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Optimal Contracting and Insider Trading Restrictions

Authors

  • PAUL E. FISCHER

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    • Faculty of Commerce and Business Administration, The University of British Columbia, Vancouver, B.C., Canada V6T 1Z2. The contents of this paper were drawn from my dissertation which was completed at the University of Rochester. I have benefited greatly from discussions with and advice from Robert King and Jerry Feltham. I am also indebted to Thomas Cooley, Jack Hughes, James Kahn, William Schwert, Raman Uppal, David Heike, participants at the UBCOW accounting conference, the University of Minnesota accounting workshop, the University of British Columbia finance workshop, an anonymous referee, and the editor for their comments. I am responsible for any remaining errors.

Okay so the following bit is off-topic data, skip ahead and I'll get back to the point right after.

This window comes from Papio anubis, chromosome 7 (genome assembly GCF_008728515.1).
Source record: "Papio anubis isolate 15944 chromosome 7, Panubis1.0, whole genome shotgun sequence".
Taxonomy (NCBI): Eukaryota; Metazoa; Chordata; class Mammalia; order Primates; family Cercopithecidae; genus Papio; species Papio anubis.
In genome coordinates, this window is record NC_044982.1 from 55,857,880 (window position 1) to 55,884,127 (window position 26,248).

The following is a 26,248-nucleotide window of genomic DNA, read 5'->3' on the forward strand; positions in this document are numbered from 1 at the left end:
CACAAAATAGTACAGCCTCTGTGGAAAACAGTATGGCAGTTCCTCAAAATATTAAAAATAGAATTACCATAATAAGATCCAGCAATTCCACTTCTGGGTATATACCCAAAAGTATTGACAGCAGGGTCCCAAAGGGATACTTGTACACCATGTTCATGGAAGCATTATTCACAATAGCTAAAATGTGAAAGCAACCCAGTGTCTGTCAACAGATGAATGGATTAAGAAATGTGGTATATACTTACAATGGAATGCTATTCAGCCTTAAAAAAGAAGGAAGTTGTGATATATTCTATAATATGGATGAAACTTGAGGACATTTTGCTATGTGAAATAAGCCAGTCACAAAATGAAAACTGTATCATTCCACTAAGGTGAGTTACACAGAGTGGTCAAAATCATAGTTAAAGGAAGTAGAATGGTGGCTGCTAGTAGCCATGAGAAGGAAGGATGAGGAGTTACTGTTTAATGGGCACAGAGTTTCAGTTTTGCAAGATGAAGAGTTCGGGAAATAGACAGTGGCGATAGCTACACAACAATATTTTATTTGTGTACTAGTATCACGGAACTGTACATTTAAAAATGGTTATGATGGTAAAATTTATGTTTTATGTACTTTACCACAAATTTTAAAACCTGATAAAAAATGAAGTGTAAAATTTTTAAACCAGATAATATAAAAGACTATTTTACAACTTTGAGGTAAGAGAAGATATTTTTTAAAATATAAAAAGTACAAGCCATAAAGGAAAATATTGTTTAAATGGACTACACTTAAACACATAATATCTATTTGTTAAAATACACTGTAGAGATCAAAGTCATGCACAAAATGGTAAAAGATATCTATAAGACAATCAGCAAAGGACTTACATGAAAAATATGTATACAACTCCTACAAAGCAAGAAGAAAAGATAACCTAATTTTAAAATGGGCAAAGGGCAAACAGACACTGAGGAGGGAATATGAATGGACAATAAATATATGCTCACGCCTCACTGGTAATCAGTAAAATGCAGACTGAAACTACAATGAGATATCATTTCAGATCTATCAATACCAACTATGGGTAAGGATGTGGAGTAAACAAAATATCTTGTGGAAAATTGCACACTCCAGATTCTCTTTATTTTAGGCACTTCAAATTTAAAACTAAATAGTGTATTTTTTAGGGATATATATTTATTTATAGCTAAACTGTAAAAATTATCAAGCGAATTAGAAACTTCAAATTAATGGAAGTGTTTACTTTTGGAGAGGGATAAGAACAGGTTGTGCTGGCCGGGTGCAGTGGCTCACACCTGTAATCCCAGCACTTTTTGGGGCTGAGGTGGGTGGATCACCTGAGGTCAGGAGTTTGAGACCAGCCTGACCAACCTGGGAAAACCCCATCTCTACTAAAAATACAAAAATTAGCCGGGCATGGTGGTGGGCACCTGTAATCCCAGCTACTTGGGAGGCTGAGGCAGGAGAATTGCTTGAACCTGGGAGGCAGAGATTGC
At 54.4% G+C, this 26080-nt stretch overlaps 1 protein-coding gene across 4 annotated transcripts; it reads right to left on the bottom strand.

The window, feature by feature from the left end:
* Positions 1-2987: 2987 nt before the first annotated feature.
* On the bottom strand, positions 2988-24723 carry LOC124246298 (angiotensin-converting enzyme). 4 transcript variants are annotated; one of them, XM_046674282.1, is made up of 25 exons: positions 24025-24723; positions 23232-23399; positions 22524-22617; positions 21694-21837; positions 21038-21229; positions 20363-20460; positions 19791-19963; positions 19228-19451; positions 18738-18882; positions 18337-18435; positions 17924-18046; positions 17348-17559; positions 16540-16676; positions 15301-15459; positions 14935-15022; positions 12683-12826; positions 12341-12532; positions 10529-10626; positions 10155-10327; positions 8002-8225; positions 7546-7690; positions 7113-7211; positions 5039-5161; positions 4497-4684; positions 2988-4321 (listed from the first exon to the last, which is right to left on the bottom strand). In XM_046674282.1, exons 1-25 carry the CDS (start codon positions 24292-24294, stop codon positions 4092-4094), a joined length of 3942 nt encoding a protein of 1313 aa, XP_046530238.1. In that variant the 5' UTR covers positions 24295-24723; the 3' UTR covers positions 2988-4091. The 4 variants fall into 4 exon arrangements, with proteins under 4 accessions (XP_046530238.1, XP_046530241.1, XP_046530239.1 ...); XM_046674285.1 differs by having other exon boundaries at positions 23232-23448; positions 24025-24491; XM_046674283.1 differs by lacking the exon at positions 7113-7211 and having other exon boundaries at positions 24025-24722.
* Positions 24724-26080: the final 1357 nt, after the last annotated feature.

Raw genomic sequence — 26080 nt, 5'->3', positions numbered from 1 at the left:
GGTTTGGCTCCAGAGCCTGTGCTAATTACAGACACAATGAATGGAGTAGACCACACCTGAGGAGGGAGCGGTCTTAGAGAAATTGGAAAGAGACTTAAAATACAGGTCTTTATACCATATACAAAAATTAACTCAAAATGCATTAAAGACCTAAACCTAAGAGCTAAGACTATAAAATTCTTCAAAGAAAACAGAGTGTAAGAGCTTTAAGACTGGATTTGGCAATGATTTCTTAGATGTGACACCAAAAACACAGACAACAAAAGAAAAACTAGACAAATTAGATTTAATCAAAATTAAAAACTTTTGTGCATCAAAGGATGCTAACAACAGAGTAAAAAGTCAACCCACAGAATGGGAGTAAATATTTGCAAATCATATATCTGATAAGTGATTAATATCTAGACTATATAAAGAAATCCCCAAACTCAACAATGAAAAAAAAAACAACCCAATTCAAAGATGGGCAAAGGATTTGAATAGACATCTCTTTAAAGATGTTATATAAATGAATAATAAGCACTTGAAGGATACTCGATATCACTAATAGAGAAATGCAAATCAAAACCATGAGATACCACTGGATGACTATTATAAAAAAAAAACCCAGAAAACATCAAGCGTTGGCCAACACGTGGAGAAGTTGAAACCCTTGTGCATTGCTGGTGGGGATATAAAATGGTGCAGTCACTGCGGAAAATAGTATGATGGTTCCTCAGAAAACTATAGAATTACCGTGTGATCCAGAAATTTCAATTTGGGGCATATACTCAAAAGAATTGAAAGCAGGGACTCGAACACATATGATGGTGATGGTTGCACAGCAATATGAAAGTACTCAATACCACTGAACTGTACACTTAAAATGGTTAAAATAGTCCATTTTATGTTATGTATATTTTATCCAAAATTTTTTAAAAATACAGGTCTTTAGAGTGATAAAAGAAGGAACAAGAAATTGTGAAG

ABSTRACT

Restrictions on trading by insider agents are analyzed using an optimal contracting framework. Prohibition of insider trading is shown to be Pareto preferred if, and only if, a revelation or moral hazard problem exists. If prohibition of insider trading is valuable, then trade registration with a delay is shown to be as valuable as complete prohibition. Short selling restrictions, however, are generally of less value than complete prohibition. Finally, regulation of insider agent trading by governmental institutions and/or professional associations is discussed.

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